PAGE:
Here's a research news report from McGill University touting the antibiotic properties of maple syrup. This is not surprise to TPP because honey has long been used as a wound dressing, but here probably it's the osmotic properties of honey that probably fight infections. Perhaps that's why the study found that maple syrup worked best with other antibiotics, enhancing their affect.  Most people have no idea what real maple syrup is, or how good it tastes. "Pancake syrups" these days don't contain any at all, and while some use an artificial maple flavoring, it's awful. The Phactors are pure maple syrup people; yes, it's expensive but you don't need to use all that much and we just don't eat waffle, pancakes, etc. all that much either. Of course in the process the F1 was spoiled. And we've converted a number of German students who often return home with maple syrup as gifts for family & friends, at least that's what they claim. On the bad news side, this is another nature friendly product that might become way more expensive because of global warming affecting the distribution and growth of sugar maples.

Earth Day Bouquet

Mixed lettuces: Bibb, black-seeded Simpson, oakleaf, harvested today and in the sink for washing.

Happy Earth Day!

It's Earth Day and TPP doesn't know whether to celebrate or cry. You see TPP remembers the first Earth Day because he was a senior, and it was spring, and he was going to graduate school, and he had a great girl friend who he had figured out he was going to marry one day. But all that hope and good fortune was tainted by the protests over the Vietnam War that led to Kent State and all the rest. All these things remained inextricably linked in memory. Environmentalism seems to be losing ground as corporate power over government increases, and while corporations might have a religious conscience that they are allowed to impose upon their employees as if their religious freedom meant nothing, few have any environmental ethic at all. It's a cool, but actually quite pretty spring day here in the upper midwest; a good day to enjoy all the flowering trees. Yet, here in Lincolnland GnOPe legislative bubbas from the far southern reaches of the state are proposing, successfully so far, hunting bobcats, a non-game species just now recovering its population due to long-standing protections. The bobcat boys legislators know nothing about how big the populations are ("I've seen lots of them every time I'm out in the woods.") or how much hunting the population can stand, or even what is know of bobcat biology ("They're blood thirsty killers of dogs and cats."). This is just plain stupid legislation based on ignorance and willful disregard for what bobcat biology is known. But then they don't care. Such is their regard for nature that their only thought upon seeing wildlife is shooting it. Locally another gun-owning lover of nature shot an eagle nesting above a nearby river. The news keeps reporting about the drought in California as if changing weather patterns (a prediction of global warming models) were not wide spread and having a global impact. Your water rights don't automatically provide you with precipitation, so farmers fight over the scraps and no one seeks real solutions.  Helpfully (not) religious conservatives bray that it is God's punishment for the wickedness of giving people equality and since the end times are so near (a former GnOPe congressperson said it) no need to protect nature at all.  How can we elect such pathetic non-leaders?  TPP finds it all too depressing at times especially on Earth Day. Now to spend the rest of the day doing something hopeful.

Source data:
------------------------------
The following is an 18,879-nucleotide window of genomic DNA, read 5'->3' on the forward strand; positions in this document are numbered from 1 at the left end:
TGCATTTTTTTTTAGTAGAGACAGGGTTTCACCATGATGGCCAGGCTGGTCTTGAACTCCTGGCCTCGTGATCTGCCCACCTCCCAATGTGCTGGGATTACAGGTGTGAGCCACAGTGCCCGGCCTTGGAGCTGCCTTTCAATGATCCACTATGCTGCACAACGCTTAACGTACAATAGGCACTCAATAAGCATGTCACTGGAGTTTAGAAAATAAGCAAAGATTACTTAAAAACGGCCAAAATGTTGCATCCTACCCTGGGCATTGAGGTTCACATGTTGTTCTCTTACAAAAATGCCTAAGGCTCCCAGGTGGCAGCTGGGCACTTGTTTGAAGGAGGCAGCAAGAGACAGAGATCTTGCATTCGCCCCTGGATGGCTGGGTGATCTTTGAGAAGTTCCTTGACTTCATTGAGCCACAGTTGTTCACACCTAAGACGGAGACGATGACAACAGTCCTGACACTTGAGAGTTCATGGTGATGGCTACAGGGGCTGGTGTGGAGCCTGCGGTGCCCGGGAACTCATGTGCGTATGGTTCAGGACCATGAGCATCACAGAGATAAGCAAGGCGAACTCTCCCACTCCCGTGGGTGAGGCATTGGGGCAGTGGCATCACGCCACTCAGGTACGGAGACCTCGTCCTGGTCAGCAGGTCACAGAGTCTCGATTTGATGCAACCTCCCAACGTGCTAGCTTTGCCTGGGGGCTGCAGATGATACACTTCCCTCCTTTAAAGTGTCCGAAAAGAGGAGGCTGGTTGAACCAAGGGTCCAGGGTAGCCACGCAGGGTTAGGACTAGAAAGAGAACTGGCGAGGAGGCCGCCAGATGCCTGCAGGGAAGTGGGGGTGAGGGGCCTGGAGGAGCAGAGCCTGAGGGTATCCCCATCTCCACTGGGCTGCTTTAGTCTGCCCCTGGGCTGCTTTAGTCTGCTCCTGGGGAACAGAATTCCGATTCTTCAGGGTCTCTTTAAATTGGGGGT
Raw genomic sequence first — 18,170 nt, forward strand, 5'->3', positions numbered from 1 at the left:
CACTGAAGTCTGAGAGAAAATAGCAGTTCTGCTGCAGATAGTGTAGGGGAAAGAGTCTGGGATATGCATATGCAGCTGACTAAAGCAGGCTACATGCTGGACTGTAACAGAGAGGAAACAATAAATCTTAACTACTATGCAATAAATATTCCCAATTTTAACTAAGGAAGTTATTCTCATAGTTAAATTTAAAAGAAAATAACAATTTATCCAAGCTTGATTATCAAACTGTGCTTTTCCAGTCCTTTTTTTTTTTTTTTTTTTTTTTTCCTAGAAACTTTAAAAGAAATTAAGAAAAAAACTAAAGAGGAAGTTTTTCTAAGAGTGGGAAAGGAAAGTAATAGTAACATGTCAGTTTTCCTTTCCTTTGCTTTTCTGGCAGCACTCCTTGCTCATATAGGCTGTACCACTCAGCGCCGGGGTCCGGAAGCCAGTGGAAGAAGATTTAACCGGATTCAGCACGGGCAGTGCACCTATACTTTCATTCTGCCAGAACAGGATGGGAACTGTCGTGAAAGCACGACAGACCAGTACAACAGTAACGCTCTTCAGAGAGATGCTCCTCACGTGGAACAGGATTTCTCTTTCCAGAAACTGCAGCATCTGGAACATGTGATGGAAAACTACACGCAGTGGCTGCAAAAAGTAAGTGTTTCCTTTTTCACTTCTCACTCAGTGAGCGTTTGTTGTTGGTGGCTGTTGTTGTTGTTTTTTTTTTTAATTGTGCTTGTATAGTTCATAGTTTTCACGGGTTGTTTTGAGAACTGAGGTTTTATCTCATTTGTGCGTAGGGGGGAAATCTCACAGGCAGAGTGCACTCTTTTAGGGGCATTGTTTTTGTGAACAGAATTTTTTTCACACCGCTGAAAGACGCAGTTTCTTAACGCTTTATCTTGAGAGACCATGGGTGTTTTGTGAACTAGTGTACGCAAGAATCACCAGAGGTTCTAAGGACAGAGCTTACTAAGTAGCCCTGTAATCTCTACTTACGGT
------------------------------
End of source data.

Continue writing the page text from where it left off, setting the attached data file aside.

April Flowers

April has been quite mild, even warmish, so the gardens (and field work) are charging along at an alarming pace. This must be pretty close of peak flowering, whatever that may mean. So far over 75 different plants have flowered in our gardens, and a long-time friend upon hearing this at a brunch said, "That's inconceivable." And yes, for that person, that many different flowering plants is inconceivable. You see, it's like this: Trillium - nivale, recurvatum, flexipes, erectum, sessile, and 2 more to go. Magnolia - loebneri, stellata, salicifolia, liliflora, soulangiana, x acuminata "butterflies" and 2-3 more to go. Things like that begin to add up. Right now the crabapples, lilacs, and flowering dogwoods are just beginning. This is the first year that the yellow-flowered magnolia produced a big floral display, and it was not a disappointment. Of course there are many other things that aren't so noticeable like the blue cohosh hidden among a profusion of bluebells. But just knowing they are there makes you feel good. While most things survived the winter, including a Sinocalycanthus seedling, some of the survivors are showing signs of some die-back so they will need some evaluation.